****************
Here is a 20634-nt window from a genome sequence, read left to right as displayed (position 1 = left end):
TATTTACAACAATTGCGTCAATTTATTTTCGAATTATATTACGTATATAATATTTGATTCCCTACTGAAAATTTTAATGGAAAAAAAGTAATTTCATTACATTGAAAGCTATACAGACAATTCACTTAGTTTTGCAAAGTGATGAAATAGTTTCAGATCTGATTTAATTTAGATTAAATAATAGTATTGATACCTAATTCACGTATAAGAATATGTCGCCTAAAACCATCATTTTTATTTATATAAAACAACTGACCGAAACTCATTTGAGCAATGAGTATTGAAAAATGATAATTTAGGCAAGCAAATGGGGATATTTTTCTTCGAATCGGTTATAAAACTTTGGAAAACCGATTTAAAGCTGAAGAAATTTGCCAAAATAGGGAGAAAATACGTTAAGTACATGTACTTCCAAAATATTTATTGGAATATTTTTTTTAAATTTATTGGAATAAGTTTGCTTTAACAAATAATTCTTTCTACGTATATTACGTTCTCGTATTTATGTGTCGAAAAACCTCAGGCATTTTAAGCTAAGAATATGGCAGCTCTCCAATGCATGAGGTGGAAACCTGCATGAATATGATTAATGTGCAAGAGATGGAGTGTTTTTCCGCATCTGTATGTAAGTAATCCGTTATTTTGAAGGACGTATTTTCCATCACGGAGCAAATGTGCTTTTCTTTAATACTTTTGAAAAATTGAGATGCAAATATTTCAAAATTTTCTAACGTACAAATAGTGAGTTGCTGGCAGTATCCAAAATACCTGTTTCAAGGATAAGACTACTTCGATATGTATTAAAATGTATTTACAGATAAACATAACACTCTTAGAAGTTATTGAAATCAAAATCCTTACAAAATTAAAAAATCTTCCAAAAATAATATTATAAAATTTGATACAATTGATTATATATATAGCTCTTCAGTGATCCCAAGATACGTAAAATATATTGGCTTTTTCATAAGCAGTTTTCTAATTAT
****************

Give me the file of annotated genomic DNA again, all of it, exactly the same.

Here is a 20634-nt window from a genome sequence, read left to right as displayed (position 1 = left end):
TATTTACAACAATTGCGTCAATTTATTTTCGAATTATATTACGTATATAATATTTGATTCCCTACTGAAAATTTTAATGGAAAAAAAGTAATTTCATTACATTGAAAGCTATACAGACAATTCACTTAGTTTTGCAAAGTGATGAAATAGTTTCAGATCTGATTTAATTTAGATTAAATAATAGTATTGATACCTAATTCACGTATAAGAATATGTCGCCTAAAACCATCATTTTTATTTATATAAAACAACTGACCGAAACTCATTTGAGCAATGAGTATTGAAAAATGATAATTTAGGCAAGCAAATGGGGATATTTTTCTTCGAATCGGTTATAAAACTTTGGAAAACCGATTTAAAGCTGAAGAAATTTGCCAAAATAGGGAGAAAATACGTTAAGTACATGTACTTCCAAAATATTTATTGGAATATTTTTTTTAAATTTATTGGAATAAGTTTGCTTTAACAAATAATTCTTTCTACGTATATTACGTTCTCGTATTTATGTGTCGAAAAACCTCAGGCATTTTAAGCTAAGAATATGGCAGCTCTCCAATGCATGAGGTGGAAACCTGCATGAATATGATTAATGTGCAAGAGATGGAGTGTTTTTCCGCATCTGTATGTAAGTAATCCGTTATTTTGAAGGACGTATTTTCCATCACGGAGCAAATGTGCTTTTCTTTAATACTTTTGAAAAATTGAGATGCAAATATTTCAAAATTTTCTAACGTACAAATAGTGAGTTGCTGGCAGTATCCAAAATACCTGTTTCAAGGATAAGACTACTTCGATATGTATTAAAATGTATTTACAGATAAACATAACACTCTTAGAAGTTATTGAAATCAAAATCCTTACAAAATTAAAAAATCTTCCAAAAATAATATTATAAAATTTGATACAATTGATTATATATATAGCTCTTCAGTGATCCCAAGATACGTAAAATATATTGGCTTTTTCATAAGCAGTTTTCTAATTAT